Together, the two set out on a six-month more than 2,000-mile dog sled journey to different villages and outposts. When they returned to Fort Yukon late in the season, right before breakup, Harper went alone with a team of nine dogs to Circle. The journey was dangerous but the young man was in love. Frances Wells, who worked as a nurse stationed in Fort Yukon, had been sent to Circle to help fight an epidemic of pneumonia. Walter and his dogs were exhausted when they stumbled into the village. The two were able to spend an evening together before Walter had to make a mad dash back to Fort Yukon. Frances wrote in a letter to her father, “he (Walter)…insisting upon it that ‘it was worth it’ and I don’t know but I seconded the motion.”

In another letter to her father, written five days later, Frances, giddy and slightly apologetic, announced her and Walter’s engagement. She expressed worries about the racism Walter would likely face back east. She wrote that she was, “Very well and happier than I have ever been in my life. In fact I have been pretty happy many times but never in a happiest dream did I come to any near what I am these days.”

Walter and Frances were married at the beginning of September of 1918, amidst the golden leaves of birch trees strewn around the altar of the Fort Yukon missionary church. Stuck presided over the ceremony.

The newlyweds traveled up the Porcupine River for their honeymoon. They hunted. They listened to silence. They huddled close to each other near camp fires. Frances learned to flesh bear hides. Walter might have learned a few new things, too.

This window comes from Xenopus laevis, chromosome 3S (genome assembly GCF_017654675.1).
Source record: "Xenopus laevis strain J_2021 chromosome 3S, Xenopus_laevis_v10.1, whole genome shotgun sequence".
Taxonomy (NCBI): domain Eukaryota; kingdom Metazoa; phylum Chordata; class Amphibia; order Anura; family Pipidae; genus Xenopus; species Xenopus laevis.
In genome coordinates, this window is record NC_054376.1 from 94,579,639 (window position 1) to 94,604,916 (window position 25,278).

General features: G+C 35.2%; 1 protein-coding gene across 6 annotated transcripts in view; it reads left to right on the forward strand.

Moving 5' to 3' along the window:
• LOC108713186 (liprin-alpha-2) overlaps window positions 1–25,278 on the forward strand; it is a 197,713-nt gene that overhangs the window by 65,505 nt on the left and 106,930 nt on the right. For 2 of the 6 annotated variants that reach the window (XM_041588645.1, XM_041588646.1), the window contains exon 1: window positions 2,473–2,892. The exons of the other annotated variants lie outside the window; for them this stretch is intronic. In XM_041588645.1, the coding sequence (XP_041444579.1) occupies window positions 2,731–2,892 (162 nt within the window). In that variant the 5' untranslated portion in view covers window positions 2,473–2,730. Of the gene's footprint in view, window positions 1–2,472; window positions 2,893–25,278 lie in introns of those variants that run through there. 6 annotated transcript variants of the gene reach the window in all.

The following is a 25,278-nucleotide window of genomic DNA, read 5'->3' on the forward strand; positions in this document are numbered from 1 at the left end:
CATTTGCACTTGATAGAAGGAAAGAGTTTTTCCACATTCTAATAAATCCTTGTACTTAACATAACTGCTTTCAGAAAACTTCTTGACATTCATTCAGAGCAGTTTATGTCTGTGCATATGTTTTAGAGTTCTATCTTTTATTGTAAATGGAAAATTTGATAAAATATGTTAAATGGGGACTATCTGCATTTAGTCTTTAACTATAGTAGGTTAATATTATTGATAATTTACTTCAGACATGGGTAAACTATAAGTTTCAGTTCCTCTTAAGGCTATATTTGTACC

Frances wrote to Walter’s sister, Margaret O’Farrell on September 28, 1918: “We are just back and have had one famous time — we were gone almost three weeks—our luck was fair, Walter getting two moose, two caribou and three bears beside small game as ducks and porcupine…But it was all miles of fun and I venture to say that no two people could have gotten more real pleasure out of it than we did.”

Now, it was time to head south. Frances planned to join the Red Cross. Walter had gotten into medical school in Philadelphia but it also appears, at least according to Frances’s letter to her father, they believed Walter would be shipped out to Europe to fight in the war.

They embarked on the steamer Yukon, up the silty currents of the Yukon River bound for Whitehorse, shortly before freeze up. The last blaze of birches shone golden on the ancient crumbly hills and mountains. Snow was slowly creeping down from the summits and the air bit coldly and smelt of fermenting high bush cranberries. There’s no time more beautiful in that country than right before winter’s embrace, and there was likely no time more beautiful in either Walter or Frances’s young lives.

They died a handful of days later, along with the other 350 or so people aboard the SS Princess Sophia, after it grounded out on Vanderbilt Reef a few miles from Benjamin Island in Lynn Canal. In accordance to Stuck’s wishes, Walter and Frances were buried side by side in Juneau. The taiga was frozen in — there was no reasonable way to transport or bury bodies north.

Their lives were cut short, but their testament remains alive in the savage beauty of Lynn Canal, the towering heights of our continents biggest mountain, the September glow of the taiga and the hospitality of the people of the north.

Walter did a lot more than climb a mountain, and he should be remembered for that.

• Bjorn Dihle is a Juneau writer. He can be reached at